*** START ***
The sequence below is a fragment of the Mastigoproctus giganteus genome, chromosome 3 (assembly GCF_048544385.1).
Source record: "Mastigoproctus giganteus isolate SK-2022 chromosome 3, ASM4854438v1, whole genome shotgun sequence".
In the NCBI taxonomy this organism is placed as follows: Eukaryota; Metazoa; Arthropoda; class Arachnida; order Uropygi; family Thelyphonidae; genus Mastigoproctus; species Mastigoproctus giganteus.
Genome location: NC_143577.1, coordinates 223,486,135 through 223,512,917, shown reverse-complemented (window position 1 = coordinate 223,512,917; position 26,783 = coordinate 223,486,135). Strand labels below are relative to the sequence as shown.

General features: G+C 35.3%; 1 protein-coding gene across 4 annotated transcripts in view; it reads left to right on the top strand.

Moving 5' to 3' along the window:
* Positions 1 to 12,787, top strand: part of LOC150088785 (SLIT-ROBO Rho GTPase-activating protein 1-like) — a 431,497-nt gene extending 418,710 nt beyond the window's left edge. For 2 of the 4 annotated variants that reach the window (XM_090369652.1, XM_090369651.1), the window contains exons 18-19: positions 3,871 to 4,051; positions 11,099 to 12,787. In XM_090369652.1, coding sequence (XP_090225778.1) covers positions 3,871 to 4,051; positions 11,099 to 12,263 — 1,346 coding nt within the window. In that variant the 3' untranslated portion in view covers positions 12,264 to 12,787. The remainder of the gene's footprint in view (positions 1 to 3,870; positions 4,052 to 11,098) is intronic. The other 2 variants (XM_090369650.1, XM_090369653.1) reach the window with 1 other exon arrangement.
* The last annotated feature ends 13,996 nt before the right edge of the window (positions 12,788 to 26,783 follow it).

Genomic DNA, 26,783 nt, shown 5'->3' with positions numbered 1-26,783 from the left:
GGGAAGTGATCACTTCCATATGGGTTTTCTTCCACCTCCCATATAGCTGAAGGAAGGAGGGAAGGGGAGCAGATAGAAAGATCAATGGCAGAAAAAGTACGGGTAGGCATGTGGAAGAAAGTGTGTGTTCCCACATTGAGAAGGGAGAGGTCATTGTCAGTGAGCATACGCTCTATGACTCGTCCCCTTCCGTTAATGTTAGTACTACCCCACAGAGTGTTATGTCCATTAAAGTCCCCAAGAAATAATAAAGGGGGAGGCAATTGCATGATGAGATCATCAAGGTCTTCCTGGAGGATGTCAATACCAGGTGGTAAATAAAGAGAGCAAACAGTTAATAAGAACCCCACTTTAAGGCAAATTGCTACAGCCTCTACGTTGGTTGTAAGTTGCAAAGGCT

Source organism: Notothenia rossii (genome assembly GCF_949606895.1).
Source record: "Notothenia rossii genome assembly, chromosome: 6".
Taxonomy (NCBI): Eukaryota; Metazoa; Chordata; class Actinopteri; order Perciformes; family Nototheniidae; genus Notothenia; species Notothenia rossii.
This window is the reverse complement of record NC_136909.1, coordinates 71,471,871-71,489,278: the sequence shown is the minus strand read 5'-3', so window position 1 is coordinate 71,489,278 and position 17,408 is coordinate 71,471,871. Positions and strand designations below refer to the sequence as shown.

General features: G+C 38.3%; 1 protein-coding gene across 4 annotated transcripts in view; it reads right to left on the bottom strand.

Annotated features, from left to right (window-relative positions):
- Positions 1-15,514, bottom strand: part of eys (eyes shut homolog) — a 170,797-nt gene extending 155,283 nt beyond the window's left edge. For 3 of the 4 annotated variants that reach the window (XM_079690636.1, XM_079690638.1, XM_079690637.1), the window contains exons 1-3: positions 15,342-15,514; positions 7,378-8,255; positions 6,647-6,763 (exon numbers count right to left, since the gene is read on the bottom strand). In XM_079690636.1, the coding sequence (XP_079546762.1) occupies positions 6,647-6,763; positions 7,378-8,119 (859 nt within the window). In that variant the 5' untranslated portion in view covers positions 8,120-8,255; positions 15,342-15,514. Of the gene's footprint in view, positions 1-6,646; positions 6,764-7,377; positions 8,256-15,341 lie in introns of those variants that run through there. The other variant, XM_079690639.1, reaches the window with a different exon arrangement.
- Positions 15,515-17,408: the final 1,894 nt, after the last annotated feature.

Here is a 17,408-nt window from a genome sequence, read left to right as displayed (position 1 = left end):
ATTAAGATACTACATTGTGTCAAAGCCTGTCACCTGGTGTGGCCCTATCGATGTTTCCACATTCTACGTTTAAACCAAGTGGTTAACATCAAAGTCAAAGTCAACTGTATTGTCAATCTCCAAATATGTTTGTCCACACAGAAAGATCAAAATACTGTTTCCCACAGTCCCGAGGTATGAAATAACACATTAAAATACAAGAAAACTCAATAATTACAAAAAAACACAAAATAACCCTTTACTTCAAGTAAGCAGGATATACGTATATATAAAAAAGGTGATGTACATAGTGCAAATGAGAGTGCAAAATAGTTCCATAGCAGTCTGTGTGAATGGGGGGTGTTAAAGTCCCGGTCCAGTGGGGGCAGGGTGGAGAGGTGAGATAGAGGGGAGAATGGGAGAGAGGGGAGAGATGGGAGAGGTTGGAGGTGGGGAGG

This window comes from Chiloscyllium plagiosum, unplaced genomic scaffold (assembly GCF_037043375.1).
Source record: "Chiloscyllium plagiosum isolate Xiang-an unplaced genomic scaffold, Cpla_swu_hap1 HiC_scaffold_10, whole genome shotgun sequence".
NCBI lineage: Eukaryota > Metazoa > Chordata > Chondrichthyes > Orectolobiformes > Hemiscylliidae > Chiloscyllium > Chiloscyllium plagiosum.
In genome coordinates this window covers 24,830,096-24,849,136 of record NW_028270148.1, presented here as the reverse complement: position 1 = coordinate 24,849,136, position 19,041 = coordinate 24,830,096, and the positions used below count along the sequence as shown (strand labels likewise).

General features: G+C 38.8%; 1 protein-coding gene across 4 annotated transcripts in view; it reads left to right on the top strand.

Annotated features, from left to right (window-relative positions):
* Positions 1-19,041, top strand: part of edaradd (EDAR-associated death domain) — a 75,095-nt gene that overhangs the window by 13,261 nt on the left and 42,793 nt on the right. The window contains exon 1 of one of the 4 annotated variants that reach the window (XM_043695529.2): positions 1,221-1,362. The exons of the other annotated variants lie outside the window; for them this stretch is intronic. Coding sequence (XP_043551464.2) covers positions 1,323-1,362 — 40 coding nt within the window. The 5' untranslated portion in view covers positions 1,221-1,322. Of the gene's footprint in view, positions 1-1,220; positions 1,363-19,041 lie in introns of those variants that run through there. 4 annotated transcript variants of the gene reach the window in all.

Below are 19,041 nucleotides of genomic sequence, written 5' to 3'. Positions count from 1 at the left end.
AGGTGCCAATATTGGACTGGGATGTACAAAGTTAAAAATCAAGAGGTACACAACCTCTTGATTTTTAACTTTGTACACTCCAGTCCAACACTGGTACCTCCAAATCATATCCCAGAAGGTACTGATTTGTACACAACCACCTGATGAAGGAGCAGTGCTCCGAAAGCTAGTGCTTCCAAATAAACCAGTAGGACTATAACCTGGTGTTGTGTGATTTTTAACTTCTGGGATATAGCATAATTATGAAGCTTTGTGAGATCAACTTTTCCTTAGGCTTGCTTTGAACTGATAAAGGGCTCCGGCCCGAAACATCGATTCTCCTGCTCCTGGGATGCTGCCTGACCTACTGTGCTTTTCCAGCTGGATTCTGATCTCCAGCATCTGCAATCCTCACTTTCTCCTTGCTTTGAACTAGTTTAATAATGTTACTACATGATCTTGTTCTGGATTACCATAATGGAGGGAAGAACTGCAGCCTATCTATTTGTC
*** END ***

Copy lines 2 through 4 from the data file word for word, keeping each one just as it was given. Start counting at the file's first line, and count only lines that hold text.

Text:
Source record: "Mastigoproctus giganteus isolate SK-2022 chromosome 3, ASM4854438v1, whole genome shotgun sequence".
In the NCBI taxonomy this organism is placed as follows: Eukaryota; Metazoa; Arthropoda; class Arachnida; order Uropygi; family Thelyphonidae; genus Mastigoproctus; species Mastigoproctus giganteus.
Genome location: NC_143577.1, coordinates 223,486,135 through 223,512,917, shown reverse-complemented (window position 1 = coordinate 223,512,917; position 26,783 = coordinate 223,486,135). Strand labels below are relative to the sequence as shown.